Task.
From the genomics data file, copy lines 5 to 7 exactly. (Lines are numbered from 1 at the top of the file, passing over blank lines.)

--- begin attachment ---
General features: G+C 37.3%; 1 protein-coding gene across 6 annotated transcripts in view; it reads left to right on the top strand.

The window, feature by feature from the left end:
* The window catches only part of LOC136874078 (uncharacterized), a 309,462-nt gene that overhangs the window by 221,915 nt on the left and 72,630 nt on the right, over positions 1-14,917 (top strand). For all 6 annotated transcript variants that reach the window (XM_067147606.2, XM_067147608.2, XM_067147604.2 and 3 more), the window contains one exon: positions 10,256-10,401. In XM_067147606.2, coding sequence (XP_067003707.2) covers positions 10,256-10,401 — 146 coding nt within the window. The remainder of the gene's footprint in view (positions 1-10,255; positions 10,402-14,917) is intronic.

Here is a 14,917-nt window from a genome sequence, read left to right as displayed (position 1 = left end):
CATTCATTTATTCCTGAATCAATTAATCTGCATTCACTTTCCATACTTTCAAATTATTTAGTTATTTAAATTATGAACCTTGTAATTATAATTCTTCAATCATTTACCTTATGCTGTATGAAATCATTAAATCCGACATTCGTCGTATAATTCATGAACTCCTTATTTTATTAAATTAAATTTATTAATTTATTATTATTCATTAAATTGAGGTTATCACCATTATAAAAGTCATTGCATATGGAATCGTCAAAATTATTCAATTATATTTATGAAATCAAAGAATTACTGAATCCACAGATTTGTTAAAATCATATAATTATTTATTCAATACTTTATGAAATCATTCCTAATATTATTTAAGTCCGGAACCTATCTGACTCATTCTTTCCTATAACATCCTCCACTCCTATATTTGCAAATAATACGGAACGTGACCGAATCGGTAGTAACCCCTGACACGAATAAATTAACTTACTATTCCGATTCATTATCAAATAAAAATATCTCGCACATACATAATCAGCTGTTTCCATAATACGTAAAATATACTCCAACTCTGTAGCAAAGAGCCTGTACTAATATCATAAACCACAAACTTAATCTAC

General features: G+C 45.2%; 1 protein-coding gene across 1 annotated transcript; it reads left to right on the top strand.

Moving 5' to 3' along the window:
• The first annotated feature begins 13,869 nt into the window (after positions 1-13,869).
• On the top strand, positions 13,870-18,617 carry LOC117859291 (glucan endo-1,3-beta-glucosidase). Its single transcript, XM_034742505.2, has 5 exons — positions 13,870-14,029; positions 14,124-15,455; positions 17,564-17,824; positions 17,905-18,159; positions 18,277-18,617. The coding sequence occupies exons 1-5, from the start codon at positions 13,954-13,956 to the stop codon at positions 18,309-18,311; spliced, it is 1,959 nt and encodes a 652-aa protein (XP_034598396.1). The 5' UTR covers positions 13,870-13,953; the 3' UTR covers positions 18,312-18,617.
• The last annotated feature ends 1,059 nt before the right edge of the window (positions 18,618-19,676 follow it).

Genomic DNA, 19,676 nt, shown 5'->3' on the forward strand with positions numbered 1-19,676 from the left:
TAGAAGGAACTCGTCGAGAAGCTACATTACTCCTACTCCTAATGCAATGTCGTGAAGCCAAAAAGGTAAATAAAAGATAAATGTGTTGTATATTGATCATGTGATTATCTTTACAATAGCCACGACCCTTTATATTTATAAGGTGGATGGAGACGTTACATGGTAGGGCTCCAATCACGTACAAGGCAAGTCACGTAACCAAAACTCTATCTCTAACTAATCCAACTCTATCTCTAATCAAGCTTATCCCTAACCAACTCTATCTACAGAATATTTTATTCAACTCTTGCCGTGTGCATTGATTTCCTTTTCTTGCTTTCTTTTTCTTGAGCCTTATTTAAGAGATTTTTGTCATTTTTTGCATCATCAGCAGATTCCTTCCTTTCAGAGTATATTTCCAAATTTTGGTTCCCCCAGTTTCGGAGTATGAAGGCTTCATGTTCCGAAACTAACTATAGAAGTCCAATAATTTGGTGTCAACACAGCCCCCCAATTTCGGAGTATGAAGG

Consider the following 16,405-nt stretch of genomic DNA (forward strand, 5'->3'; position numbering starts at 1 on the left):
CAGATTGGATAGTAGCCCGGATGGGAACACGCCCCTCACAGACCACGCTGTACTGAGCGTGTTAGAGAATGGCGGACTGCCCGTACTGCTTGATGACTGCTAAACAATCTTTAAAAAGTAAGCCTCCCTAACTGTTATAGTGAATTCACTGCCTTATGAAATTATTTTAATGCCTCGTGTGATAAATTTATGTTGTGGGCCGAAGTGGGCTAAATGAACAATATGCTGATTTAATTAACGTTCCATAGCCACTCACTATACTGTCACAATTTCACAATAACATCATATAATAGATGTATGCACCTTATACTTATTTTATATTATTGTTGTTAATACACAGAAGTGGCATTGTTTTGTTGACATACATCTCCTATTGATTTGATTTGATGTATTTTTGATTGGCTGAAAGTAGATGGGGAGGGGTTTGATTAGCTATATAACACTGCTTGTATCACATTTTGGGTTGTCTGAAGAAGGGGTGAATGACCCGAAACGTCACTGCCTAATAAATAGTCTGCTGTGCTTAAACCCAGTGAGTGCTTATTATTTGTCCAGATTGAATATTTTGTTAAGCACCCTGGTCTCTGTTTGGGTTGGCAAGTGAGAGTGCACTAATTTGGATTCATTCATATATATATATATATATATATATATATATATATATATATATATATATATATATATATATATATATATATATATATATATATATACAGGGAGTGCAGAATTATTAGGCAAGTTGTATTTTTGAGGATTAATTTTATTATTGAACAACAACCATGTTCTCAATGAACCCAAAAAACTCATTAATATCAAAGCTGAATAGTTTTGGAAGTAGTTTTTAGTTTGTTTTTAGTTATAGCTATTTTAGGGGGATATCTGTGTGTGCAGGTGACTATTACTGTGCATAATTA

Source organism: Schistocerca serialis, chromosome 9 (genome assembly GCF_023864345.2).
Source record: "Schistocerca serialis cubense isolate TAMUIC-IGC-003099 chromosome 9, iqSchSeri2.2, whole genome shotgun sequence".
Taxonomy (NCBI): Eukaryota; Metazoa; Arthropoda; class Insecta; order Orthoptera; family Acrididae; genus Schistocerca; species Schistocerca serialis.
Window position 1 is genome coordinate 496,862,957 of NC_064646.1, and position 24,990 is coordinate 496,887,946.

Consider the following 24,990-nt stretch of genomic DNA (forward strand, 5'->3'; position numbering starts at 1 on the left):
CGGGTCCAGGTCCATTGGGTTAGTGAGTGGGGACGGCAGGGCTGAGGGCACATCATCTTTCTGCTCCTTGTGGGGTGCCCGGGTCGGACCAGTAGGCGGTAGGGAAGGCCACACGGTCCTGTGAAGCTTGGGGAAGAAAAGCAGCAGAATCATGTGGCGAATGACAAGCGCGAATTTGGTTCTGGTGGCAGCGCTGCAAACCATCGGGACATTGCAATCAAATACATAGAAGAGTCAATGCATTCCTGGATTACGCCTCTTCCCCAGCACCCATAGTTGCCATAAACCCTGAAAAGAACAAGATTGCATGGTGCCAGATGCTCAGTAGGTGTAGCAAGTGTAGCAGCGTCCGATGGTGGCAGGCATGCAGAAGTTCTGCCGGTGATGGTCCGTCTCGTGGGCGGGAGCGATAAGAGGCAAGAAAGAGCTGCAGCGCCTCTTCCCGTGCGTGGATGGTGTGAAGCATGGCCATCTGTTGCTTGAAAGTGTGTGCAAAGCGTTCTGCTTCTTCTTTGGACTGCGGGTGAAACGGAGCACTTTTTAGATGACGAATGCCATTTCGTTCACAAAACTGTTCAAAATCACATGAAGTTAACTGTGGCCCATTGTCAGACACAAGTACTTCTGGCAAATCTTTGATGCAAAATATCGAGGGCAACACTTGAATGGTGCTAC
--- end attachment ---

CATTCATTTATTCCTGAATCAATTAATCTGCATTCACTTTCCATACTTTCAAATTATTTAGTTATTTAAATTATGAACCTTGTAATTATAATTCTTCAATCATTTACCTTATGCTGTATGAAATCATTAAATCCGACATTCGTCGTATAATTCATGAACTCCTTATTTTATTAAATTAAATTTATTAATTTATTATTATTCATTAAATTGAGGTTATCACCATTATAAAAGTCATTGCATATGGAATCGTCAAAATTATTCAATTATATTTATGAAATCAAAGAATTACTGAATCCACAGATTTGTTAAAATCATATAATTATTTATTCAATACTTTATGAAATCATTCCTAATATTATTTAAGTCCGGAACCTATCTGACTCATTCTTTCCTATAACATCCTCCACTCCTATATTTGCAAATAATACGGAACGTGACCGAATCGGTAGTAACCCCTGACACGAATAAATTAACTTACTATTCCGATTCATTATCAAATAAAAATATCTCGCACATACATAATCAGCTGTTTCCATAATACGTAAAATATACTCCAACTCTGTAGCAAAGAGCCTGTACTAATATCATAAACCACAAACTTAATCTAC

General features: G+C 45.2%; 1 protein-coding gene across 1 annotated transcript; it reads left to right on the top strand.

Moving 5' to 3' along the window: